This is the second of eight Stephen King adaptations we’ll be looking at in this blog. The first one was the remake of his first novel Carrie. I chose Christine, not because it’s an amazing film or even one of John Carpenter’s or Stephen King’s best…not even close. No I chose this film because it’s a really good example of PERSONIFICATION.
Personification is a troupe in literature where an abstraction or an inanimate object is given human characteristics, traits, or abilities. And that is exactly what happens with Christine. She’s a 1958 red Plymouth and she’s a beauty. Due to an accident during her creation, she tastes blood and she wants more. Jump way head to nerdy kid Arney wanting to buy a car and finding her in a state of disrepair. Ignoring all the warning signs that something’s amiss, Arney becomes obsessed with restoring Christine to her former glory.
Soon, however, we see that Christine has a mind of her own and she becomes Arney’s champion by killing the bullies who not only tease Arney, but physically attempt to destroy her. It’s a gruesome ride and one that everyone but Arney seems to get. Christine is bad news. She communicates through old songs played at odd moments on her radio. She shows jealousy when Arney has a girlfriend. She wants to be the ONLY female in Arney’s life. Reminds me of the old Queen song “I’m in Love with My Car!”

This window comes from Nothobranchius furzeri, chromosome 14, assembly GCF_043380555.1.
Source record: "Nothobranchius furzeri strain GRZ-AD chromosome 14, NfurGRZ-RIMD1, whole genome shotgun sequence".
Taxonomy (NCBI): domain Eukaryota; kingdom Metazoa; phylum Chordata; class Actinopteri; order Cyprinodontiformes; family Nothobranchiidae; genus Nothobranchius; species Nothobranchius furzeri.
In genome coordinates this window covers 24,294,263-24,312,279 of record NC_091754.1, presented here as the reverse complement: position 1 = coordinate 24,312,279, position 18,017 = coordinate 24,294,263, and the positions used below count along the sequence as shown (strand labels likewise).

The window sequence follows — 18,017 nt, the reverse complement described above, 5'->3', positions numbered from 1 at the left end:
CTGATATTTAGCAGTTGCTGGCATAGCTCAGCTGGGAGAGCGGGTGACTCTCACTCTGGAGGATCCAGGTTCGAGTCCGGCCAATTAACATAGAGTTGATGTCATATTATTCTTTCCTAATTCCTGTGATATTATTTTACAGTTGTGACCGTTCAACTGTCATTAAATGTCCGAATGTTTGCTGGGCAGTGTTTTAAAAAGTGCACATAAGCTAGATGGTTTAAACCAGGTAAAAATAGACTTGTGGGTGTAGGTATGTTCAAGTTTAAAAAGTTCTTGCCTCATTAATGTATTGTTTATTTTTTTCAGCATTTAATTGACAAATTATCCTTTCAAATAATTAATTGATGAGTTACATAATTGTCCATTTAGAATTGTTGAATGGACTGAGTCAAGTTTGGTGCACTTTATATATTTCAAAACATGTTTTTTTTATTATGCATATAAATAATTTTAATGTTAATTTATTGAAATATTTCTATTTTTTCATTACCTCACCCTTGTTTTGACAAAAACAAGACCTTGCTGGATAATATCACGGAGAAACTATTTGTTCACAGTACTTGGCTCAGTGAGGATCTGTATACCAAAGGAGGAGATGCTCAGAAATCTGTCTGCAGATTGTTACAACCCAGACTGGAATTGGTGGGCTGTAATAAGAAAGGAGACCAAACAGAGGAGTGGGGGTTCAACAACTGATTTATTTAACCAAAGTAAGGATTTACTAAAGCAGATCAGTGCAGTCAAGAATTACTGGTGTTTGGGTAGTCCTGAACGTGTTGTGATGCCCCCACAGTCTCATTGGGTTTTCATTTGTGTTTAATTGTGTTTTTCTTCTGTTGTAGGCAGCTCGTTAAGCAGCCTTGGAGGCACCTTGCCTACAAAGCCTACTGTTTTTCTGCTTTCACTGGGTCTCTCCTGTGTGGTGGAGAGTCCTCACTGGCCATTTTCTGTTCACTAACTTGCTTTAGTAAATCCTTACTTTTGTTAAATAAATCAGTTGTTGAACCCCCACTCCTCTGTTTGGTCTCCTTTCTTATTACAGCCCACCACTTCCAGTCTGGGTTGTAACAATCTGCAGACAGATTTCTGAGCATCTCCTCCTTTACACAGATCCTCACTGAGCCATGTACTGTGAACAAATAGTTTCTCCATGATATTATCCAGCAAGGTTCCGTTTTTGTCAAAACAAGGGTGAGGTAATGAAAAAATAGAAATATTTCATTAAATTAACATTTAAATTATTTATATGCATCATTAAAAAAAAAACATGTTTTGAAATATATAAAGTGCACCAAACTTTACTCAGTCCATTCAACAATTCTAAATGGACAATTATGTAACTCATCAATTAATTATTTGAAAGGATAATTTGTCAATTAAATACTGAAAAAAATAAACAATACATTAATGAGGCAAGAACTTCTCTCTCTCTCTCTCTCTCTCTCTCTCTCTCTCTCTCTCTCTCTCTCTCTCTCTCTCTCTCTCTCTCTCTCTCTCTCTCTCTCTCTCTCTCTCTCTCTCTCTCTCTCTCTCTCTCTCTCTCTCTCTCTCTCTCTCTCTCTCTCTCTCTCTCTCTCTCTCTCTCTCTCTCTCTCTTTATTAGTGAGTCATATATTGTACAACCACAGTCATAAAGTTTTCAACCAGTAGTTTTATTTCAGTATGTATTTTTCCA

Director John Carpenter does a good job of keeping us guessing through most of the film if it’s Arney behind the wheel or if the killing is all Christine’s doing. But there’s a scene after bullies have trashed Christine that Arney promises her he will rebuild her that he hears sounds from the motor and when he looks…it’s all brand new again. Christine is healing herself. Arney steps back and says, “Show me.” At which point all our doubt is removed and we see Christine in all her evil personified glory.
So for a great example of personification…Christine is the flick for you! Think about it…why do we name boats and cars after females? We personify things all the time. We used to even name hurricanes exclusively after females. Imagine that.